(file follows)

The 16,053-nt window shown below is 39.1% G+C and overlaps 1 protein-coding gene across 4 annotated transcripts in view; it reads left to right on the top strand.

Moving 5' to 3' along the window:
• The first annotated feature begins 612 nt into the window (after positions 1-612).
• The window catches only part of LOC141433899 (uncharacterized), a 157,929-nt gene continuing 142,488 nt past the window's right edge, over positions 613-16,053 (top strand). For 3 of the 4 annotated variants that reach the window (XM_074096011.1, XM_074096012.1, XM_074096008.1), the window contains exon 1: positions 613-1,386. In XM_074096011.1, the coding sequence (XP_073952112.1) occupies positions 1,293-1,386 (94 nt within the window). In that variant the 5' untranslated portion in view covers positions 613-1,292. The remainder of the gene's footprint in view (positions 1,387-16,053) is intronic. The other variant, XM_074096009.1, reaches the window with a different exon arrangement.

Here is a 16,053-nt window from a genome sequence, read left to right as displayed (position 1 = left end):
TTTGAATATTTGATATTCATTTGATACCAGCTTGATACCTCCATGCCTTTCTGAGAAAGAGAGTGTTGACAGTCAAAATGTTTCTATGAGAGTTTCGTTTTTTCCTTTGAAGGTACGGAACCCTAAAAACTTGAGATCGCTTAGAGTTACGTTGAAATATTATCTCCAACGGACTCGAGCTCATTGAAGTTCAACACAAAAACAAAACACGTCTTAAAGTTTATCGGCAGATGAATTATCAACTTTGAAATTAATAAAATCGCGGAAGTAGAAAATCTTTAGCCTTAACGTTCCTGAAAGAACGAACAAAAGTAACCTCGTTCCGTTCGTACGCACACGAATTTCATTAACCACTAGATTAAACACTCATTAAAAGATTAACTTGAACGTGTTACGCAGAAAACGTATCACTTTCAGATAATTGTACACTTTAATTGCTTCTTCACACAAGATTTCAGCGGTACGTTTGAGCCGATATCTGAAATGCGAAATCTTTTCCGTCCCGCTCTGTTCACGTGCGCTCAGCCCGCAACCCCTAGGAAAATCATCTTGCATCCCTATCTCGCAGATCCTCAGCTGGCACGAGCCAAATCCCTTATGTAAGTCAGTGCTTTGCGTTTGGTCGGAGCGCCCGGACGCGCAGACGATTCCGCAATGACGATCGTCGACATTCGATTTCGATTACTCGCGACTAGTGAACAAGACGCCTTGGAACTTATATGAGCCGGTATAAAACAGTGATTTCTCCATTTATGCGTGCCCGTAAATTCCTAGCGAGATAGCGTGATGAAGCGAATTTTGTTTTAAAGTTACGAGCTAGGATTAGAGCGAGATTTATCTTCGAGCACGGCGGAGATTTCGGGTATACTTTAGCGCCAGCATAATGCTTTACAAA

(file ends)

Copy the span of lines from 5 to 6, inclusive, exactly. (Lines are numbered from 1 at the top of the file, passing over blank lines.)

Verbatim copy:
Here is a 16,053-nt window from a genome sequence, read left to right as displayed (position 1 = left end):
TTTGAATATTTGATATTCATTTGATACCAGCTTGATACCTCCATGCCTTTCTGAGAAAGAGAGTGTTGACAGTCAAAATGTTTCTATGAGAGTTTCGTTTTTTCCTTTGAAGGTACGGAACCCTAAAAACTTGAGATCGCTTAGAGTTACGTTGAAATATTATCTCCAACGGACTCGAGCTCATTGAAGTTCAACACAAAAACAAAACACGTCTTAAAGTTTATCGGCAGATGAATTATCAACTTTGAAATTAATAAAATCGCGGAAGTAGAAAATCTTTAGCCTTAACGTTCCTGAAAGAACGAACAAAAGTAACCTCGTTCCGTTCGTACGCACACGAATTTCATTAACCACTAGATTAAACACTCATTAAAAGATTAACTTGAACGTGTTACGCAGAAAACGTATCACTTTCAGATAATTGTACACTTTAATTGCTTCTTCACACAAGATTTCAGCGGTACGTTTGAGCCGATATCTGAAATGCGAAATCTTTTCCGTCCCGCTCTGTTCACGTGCGCTCAGCCCGCAACCCCTAGGAAAATCATCTTGCATCCCTATCTCGCAGATCCTCAGCTGGCACGAGCCAAATCCCTTATGTAAGTCAGTGCTTTGCGTTTGGTCGGAGCGCCCGGACGCGCAGACGATTCCGCAATGACGATCGTCGACATTCGATTTCGATTACTCGCGACTAGTGAACAAGACGCCTTGGAACTTATATGAGCCGGTATAAAACAGTGATTTCTCCATTTATGCGTGCCCGTAAATTCCTAGCGAGATAGCGTGATGAAGCGAATTTTGTTTTAAAGTTACGAGCTAGGATTAGAGCGAGATTTATCTTCGAGCACGGCGGAGATTTCGGGTATACTTTAGCGCCAGCATAATGCTTTACAAA